CZERNIN, OTTOKAR, COUNT (18 7 2-193 2) , Austro Hungarian statesman, was born on Sept. 27, 1872, and became in Feb. 1912 a member of the Austrian Upper House, attach ing himself to the Constitutional Party.
In Oct. 1912 he went as Austro-Hungarian minister to Bu charest. Even at that time he was convinced that, despite the treaty signed by the king with the Triple Alliance, Rumania would not support the Central Powers in the event of war ex cept at a price; and on the outbreak of the World War he at tempted to persuade his Government to pay such a price. He was unsuccessful, but kept Rumania neutral for a long time. At the end of 1916 Czernin succeeded Burian as minister of foreign affairs, and from the first endeavoured to persuade the German emperor and high command to seek the conclusion of a peace which should preserve Germany and Austria-Hungary as Great Powers, even though Germany must make sacrifices in Alsace Lorraine and Belgium, for which he suggested that she should receive compensation in the East, chiefly by the acquisition of Polish territory. He was cognizant and approved of the peace negotiations which the emperor, Charles, opened with England and France through his brother-in-law, Prince Sixtus of Parma, although he knew nothing of the wording of the letter of March 24, 1917, in which the emperor, Charles, spoke of his willingness to support the "just dema: id" of France for the return of Alsace Lorraine by any means and by the use of his whole personal influ ence with his ally.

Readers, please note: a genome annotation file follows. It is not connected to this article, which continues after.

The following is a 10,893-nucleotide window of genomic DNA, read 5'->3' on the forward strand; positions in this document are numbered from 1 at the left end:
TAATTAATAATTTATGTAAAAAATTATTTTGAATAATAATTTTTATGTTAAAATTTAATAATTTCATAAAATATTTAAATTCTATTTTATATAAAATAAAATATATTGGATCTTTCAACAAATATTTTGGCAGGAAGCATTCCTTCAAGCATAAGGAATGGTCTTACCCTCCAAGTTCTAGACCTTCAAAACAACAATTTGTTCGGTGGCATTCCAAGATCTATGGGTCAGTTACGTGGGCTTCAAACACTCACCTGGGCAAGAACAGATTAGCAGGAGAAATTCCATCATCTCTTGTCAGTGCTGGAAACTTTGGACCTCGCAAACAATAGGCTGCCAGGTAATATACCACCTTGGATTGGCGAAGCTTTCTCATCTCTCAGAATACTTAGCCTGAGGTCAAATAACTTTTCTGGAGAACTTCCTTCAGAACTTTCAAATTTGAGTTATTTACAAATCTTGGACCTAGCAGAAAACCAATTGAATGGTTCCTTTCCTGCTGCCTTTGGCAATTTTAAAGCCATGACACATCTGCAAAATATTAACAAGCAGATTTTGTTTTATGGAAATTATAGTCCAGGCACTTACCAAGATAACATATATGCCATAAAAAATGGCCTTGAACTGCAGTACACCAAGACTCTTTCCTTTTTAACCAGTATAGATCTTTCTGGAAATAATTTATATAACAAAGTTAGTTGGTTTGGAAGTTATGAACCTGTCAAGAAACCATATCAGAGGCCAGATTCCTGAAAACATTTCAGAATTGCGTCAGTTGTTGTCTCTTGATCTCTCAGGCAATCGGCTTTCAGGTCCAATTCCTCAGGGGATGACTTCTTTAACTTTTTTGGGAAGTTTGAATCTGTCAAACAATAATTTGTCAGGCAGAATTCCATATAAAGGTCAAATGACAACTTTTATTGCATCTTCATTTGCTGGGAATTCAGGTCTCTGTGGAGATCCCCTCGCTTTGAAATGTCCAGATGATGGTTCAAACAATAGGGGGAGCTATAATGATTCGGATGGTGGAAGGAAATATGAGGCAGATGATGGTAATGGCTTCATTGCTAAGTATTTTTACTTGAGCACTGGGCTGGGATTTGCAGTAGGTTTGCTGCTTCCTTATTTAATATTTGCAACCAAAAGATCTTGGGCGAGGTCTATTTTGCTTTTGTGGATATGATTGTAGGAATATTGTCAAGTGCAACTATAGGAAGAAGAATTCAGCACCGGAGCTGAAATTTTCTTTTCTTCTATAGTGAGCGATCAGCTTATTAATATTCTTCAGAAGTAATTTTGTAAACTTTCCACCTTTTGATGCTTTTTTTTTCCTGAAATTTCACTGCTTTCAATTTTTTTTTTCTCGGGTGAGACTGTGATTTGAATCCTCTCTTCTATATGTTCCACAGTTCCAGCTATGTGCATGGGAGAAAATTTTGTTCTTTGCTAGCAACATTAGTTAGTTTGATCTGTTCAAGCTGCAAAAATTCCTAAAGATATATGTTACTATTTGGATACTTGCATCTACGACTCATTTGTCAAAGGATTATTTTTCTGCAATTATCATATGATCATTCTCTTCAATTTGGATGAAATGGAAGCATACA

During the negotiations at Brest Litovsk from Dec. 1917 to March 1918 the opposition between the views of the Austro Hungarian delegation, led by Czernin, and the German delegation became strikingly manifest. In the negotiations leading up to the convention between Russia and the Quadruple Alliance, signed on March 3, 1918, Czernin took a conspicuous part. A few weeks earlier peace had been concluded at Brest Litovsk with the newly founded republic of the Ukraine. The fact that Czernin, in order to secure this "bread peace," had ceded to Ukraine the district of Chelm, to which the Poles laid claim, aroused the most violent resentment among the latter, and led to unsparing attacks upon him by the Austrian Poles. In the beginning of April 1918 his position was no longer tenable. The immediate cause of his resignation on April 15, 1918, was the conflict between him and the emperor, Charles, over the "Sixtus letter." BIBLIOGRAPHY.-For Czernin's activity in Bucharest and hi the Bibliography.-For Czernin's activity in Bucharest and hi the World War see his Im Weltkriege (i919). His despatches from Bucharest are printed in the Austro-Hungarian "Red Book," Diplo matische Aktenstiicke betreffend die Beziehungen Oesterreich-Ungarns zu Rumanien, 22 Juli 1914 bis 27 August 1916. A favourable view of Czernin's attitude in the "Sixtus affair" is taken by Count August Demblin in Czernin and die Sixtus Affaire (1920) ; the standpoint of Prince Sixtus is represented in Prince Sixt de Bourbon, L'o ff re de la paix separee de l'Autriche (192o).